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German Jazz Advocate Berendt Dies

February 4, 2000

HAMBURG, Germany (AP) _ Joachim-Ernst Berendt, known as the ``Pope of Jazz″ for his leading role promoting the American-rooted music in Germany, died Friday, a day after he was hit by a car. He was 77.

A spokeswoman at the University Clinic in Hamburg confirmed that Berendt had died Friday morning.

Berendt was critically injured when he was struck Thursday evening as he was walking to an event to promote his new book ``Nur Gehen,″ or ``Only Walking,″ his version of experiences with nature, said a spokesman for the music department at Suedwestrundfunk radio in Baden-Baden.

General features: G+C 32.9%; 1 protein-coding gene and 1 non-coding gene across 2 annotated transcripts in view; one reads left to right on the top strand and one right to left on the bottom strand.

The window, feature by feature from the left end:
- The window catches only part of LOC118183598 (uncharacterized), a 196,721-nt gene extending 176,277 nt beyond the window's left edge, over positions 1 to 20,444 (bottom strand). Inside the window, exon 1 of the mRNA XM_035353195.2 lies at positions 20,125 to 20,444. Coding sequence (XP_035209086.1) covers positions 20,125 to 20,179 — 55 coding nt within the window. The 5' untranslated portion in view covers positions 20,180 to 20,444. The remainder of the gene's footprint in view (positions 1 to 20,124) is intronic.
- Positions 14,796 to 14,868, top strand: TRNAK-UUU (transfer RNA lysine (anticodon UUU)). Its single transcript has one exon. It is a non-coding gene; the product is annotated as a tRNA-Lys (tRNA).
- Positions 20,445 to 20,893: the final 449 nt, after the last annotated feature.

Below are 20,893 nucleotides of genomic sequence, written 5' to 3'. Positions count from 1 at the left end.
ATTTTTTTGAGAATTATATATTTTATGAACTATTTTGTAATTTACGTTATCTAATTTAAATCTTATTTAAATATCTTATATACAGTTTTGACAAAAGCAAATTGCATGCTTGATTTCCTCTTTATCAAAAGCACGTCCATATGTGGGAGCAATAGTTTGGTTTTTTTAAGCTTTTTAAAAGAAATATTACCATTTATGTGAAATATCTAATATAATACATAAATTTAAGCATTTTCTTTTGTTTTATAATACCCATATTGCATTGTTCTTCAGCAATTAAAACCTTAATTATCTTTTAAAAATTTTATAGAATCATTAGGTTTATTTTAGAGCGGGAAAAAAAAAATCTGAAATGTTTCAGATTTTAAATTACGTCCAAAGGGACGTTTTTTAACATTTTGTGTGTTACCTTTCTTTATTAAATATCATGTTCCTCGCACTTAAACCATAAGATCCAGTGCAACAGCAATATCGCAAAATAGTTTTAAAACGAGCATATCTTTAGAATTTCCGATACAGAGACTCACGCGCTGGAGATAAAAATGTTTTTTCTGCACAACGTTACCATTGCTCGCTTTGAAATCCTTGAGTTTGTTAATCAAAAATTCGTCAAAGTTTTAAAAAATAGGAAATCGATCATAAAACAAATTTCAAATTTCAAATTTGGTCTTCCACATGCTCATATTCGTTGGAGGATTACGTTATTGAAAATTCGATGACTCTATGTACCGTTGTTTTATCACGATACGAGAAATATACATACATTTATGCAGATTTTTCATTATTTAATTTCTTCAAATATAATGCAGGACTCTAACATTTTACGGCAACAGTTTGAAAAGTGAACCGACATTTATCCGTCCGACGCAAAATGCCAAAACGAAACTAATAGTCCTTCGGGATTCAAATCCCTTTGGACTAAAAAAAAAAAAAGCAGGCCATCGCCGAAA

Berendt co-founded the radio station, and led more that 10,000 broadcasts featuring the music he loved.

He was the author of a number of works on jazz, including ``The Jazz Book,″ published in 1952, ``Variations of Jazz,″ in 1956, and ``I Hear, Therefore I Exist,″ in 1996. ``The Jazz Book″ was translated into 18 languages and sold more than 1.5 million copies worldwide.

Berendt regularly toured the United States, Japan and other countries promoting jazz. He produced some 250 long-play records for such companies as MPS, Atlantic and Electrola. A poll conducted in 1970 by the American-based music publication ``Jazz and Pop″ voted him Europe’s best jazz producer.

He is survived by his wife Marijan. Funeral plans were not complete.

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